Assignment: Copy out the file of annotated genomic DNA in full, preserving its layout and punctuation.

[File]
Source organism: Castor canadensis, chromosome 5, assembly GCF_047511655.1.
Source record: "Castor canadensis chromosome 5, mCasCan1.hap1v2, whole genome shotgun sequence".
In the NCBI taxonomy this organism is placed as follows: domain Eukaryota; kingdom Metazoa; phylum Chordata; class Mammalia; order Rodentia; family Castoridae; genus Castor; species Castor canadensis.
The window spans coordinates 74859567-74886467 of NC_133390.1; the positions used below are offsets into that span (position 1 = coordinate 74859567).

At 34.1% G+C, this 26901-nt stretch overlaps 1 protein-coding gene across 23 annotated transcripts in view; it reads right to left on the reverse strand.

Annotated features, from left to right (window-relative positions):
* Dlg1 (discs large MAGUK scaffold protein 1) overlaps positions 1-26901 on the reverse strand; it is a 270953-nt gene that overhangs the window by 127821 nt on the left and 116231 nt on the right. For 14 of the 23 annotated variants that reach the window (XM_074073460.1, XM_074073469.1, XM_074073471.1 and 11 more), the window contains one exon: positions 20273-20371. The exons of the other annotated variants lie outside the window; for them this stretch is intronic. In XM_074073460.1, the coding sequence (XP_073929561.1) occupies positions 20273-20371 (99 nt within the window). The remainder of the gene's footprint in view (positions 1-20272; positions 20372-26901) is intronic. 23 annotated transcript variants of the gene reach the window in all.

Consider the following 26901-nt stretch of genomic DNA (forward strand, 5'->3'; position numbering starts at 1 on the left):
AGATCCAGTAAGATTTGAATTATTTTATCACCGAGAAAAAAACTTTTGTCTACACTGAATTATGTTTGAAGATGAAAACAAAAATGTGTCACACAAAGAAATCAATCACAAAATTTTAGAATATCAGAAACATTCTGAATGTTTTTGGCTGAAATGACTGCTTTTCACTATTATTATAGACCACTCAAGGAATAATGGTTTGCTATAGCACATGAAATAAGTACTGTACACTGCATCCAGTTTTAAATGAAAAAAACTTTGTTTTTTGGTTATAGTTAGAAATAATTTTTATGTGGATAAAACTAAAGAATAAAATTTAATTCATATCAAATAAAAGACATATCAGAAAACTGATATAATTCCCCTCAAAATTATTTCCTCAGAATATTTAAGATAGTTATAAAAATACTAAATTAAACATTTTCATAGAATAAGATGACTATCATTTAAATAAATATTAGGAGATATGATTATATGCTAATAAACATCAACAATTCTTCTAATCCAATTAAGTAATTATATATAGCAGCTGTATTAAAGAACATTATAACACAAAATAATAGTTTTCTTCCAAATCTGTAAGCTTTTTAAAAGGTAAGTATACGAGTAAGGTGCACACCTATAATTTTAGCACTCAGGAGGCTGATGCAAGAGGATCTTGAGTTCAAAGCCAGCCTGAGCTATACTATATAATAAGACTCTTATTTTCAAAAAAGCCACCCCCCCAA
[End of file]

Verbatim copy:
Source organism: Castor canadensis, chromosome 5, assembly GCF_047511655.1.
Source record: "Castor canadensis chromosome 5, mCasCan1.hap1v2, whole genome shotgun sequence".
In the NCBI taxonomy this organism is placed as follows: domain Eukaryota; kingdom Metazoa; phylum Chordata; class Mammalia; order Rodentia; family Castoridae; genus Castor; species Castor canadensis.
The window spans coordinates 74859567-74886467 of NC_133390.1; the positions used below are offsets into that span (position 1 = coordinate 74859567).

At 34.1% G+C, this 26901-nt stretch overlaps 1 protein-coding gene across 23 annotated transcripts in view; it reads right to left on the reverse strand.

Annotated features, from left to right (window-relative positions):
* Dlg1 (discs large MAGUK scaffold protein 1) overlaps positions 1-26901 on the reverse strand; it is a 270953-nt gene that overhangs the window by 127821 nt on the left and 116231 nt on the right. For 14 of the 23 annotated variants that reach the window (XM_074073460.1, XM_074073469.1, XM_074073471.1 and 11 more), the window contains one exon: positions 20273-20371. The exons of the other annotated variants lie outside the window; for them this stretch is intronic. In XM_074073460.1, the coding sequence (XP_073929561.1) occupies positions 20273-20371 (99 nt within the window). The remainder of the gene's footprint in view (positions 1-20272; positions 20372-26901) is intronic. 23 annotated transcript variants of the gene reach the window in all.

Consider the following 26901-nt stretch of genomic DNA (forward strand, 5'->3'; position numbering starts at 1 on the left):
AGATCCAGTAAGATTTGAATTATTTTATCACCGAGAAAAAAACTTTTGTCTACACTGAATTATGTTTGAAGATGAAAACAAAAATGTGTCACACAAAGAAATCAATCACAAAATTTTAGAATATCAGAAACATTCTGAATGTTTTTGGCTGAAATGACTGCTTTTCACTATTATTATAGACCACTCAAGGAATAATGGTTTGCTATAGCACATGAAATAAGTACTGTACACTGCATCCAGTTTTAAATGAAAAAAACTTTGTTTTTTGGTTATAGTTAGAAATAATTTTTATGTGGATAAAACTAAAGAATAAAATTTAATTCATATCAAATAAAAGACATATCAGAAAACTGATATAATTCCCCTCAAAATTATTTCCTCAGAATATTTAAGATAGTTATAAAAATACTAAATTAAACATTTTCATAGAATAAGATGACTATCATTTAAATAAATATTAGGAGATATGATTATATGCTAATAAACATCAACAATTCTTCTAATCCAATTAAGTAATTATATATAGCAGCTGTATTAAAGAACATTATAACACAAAATAATAGTTTTCTTCCAAATCTGTAAGCTTTTTAAAAGGTAAGTATACGAGTAAGGTGCACACCTATAATTTTAGCACTCAGGAGGCTGATGCAAGAGGATCTTGAGTTCAAAGCCAGCCTGAGCTATACTATATAATAAGACTCTTATTTTCAAAAAAGCCACCCCCCCAA